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Swiss outbreaks triple in 2021; illnesses also rise


The number of foodborne outbreaks almost tripled in Switzerland in 2021 compared to the year before.

This past year, 37 outbreaks were reported with 540 people sick and 40 hospitalized versus 13 outbreaks in 2020.

Officials at the Federal Food Safety and Veterinary Office said the increase could be random, it could be due to better reporting and data collection or it could show the food safety situation has gotten worse, possibly because of the COVID-19 pandemic and other challenges facing businesses.

The agent was unknown in 17 outbreaks but Salmonella caused seven, norovirus four, Campylobacter three, two were due to Bacillus cereus and one each because of Shiga toxin-producing E. coli, Clostridium perfringens and hepatitis E.

Example outbreaks
Frozen berries contaminated with norovirus affected 125 people. The product was sold in catering establishments, hotels, bakeries and retirement homes. Norovirus was found in a sample of berries taken during the outbreak in a hotel. The frozen berry mix came from Serbia and was purchased by a Swiss supplier from a firm in Germany.

In early July, an increase in cases of Salmonella Ajiobo was reported with the last infection in November. Overall, 21 people were sick from 10 parts of the country. All age groups were affected from 0 to 92 years old while 12 cases were women and nine were men. An investigation was unable to find the source.

From September to November 2021, 19 people fell sick in a Salmonella Bovismorbificans outbreak. People over the age of 70 were more affected with 13 men and six women ill. Suspicions fell on a cheese or meat product but the source remains unknown. Salmonella Enteritidis sickened 28 people, with two hospitalized. Contaminated raw eggs used in a chocolate mousse were to blame.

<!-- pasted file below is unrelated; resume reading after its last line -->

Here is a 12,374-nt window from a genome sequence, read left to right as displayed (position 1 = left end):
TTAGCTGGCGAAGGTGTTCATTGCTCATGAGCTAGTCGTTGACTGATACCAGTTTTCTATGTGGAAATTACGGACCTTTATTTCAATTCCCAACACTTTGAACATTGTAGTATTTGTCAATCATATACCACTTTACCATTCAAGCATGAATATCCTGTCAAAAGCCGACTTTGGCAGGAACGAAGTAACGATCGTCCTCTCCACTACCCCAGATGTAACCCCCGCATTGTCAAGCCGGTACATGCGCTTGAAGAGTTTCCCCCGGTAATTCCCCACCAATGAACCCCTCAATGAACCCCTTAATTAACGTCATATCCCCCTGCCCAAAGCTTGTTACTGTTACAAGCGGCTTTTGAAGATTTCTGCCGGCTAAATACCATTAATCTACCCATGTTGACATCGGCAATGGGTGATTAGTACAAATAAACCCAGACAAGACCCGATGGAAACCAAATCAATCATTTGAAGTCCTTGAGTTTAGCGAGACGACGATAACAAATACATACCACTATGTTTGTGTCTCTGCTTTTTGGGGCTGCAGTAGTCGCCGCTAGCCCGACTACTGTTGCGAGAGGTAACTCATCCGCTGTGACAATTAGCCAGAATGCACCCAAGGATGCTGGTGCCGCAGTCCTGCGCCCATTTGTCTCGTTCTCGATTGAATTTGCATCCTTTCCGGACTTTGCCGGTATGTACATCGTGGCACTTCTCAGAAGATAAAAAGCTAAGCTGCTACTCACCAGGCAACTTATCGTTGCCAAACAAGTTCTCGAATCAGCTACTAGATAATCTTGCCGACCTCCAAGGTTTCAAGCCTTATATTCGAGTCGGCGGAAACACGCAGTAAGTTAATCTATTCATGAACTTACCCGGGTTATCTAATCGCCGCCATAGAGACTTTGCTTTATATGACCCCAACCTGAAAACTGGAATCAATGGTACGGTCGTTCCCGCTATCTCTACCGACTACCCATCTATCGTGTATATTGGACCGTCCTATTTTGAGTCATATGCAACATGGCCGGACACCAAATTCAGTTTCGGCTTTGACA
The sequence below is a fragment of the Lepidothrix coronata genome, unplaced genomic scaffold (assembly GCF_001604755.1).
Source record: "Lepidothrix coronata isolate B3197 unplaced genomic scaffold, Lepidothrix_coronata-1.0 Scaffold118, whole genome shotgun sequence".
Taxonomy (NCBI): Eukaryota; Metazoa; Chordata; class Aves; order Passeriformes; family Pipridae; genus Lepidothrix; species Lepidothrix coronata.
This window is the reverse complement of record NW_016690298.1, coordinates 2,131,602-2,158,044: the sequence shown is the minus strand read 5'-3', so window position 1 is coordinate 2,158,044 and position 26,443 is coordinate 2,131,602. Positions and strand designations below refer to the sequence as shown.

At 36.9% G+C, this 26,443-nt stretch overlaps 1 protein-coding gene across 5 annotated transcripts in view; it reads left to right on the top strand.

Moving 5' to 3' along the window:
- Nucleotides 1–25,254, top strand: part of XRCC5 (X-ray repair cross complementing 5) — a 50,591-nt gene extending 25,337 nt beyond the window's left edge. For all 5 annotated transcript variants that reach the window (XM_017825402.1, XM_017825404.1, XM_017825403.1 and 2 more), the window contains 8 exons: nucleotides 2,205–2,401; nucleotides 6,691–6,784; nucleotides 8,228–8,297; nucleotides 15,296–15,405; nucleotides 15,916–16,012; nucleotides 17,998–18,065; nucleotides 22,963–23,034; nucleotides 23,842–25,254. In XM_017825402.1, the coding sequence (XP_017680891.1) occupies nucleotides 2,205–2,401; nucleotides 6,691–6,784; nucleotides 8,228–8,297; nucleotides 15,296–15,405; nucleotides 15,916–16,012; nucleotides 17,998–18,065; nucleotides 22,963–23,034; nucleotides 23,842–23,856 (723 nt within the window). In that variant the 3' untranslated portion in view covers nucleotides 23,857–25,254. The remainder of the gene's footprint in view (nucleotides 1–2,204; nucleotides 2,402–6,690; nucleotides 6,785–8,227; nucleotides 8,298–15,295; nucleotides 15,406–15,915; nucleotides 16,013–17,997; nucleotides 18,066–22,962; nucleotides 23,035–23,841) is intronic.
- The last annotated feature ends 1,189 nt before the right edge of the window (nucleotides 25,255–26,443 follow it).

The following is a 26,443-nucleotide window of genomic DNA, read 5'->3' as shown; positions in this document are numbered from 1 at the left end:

Switzerland also had 18 cases as part of the multi-country Salmonella Braenderup outbreak traced to melons from Honduras.

Between January and May 2021, the Federal Office of Public Health (FOPH) recorded a rise in hepatitis E virus (HEV) infections. A total of 105 patients were noted, 29 were hospitalized and two died. Cases involved more men than women, and ages ranged from 18 to 87. No source was identified but infections were caused by an HEV subtype which is predominant in pigs in Switzerland.

Campylobacter infected two students after a cooking class at a school. Either chicken nuggets were undercooked or the same cutting board was used for the raw chicken and salad.

Two people fell sick and one was hospitalized after eating a pizza with morel mushrooms. The morel, raw or undercooked, is poisonous. Its toxin, haemolysin, is destroyed by heat as long as the cooking time is sufficient.

Illnesses up after pandemic-related dip
The number of foodborne infections in Switzerland increased in 2021 and almost went back to pre-pandemic levels.

With 6,793 cases confirmed by laboratory diagnosis, compared to 6,196 in 2020, campylobacteriosis was again the most frequently recorded zoonosis in 2021.

Salmonellosis was second with 1,487 cases confirmed compared to 1,260 in 2020. The main types were Salmonella Enteritidis, typhimurium and monophasic typhimurium.

A total of 922 Shiga toxin-producing E. coli (STEC) infections were reported, up from 715 in 2020.

With 25 cases of hemolytic uremic syndrome (HUS) in 2021, the figures increased slightly compared to 18 in the previous year. Eleven children under the age of 5 and nine people over 65 were affected.

Listeria was behind 33 illnesses in 2021, which was down from the year before. Men were more affected than women and the most impacted age group were people over 65 years old.

Officials attributed seven cases to different clusters in 2021 thanks to whole genome sequencing. However, clear infection sources could not be found.

Mycobacterium Bovis was detected in four people aged 50 to 84 in 2021 and was linked to infection in their childhood through the consumption of unpasteurized milk. Six cases of Brucella were recorded in people aged 37 to 81 years old, including four men.

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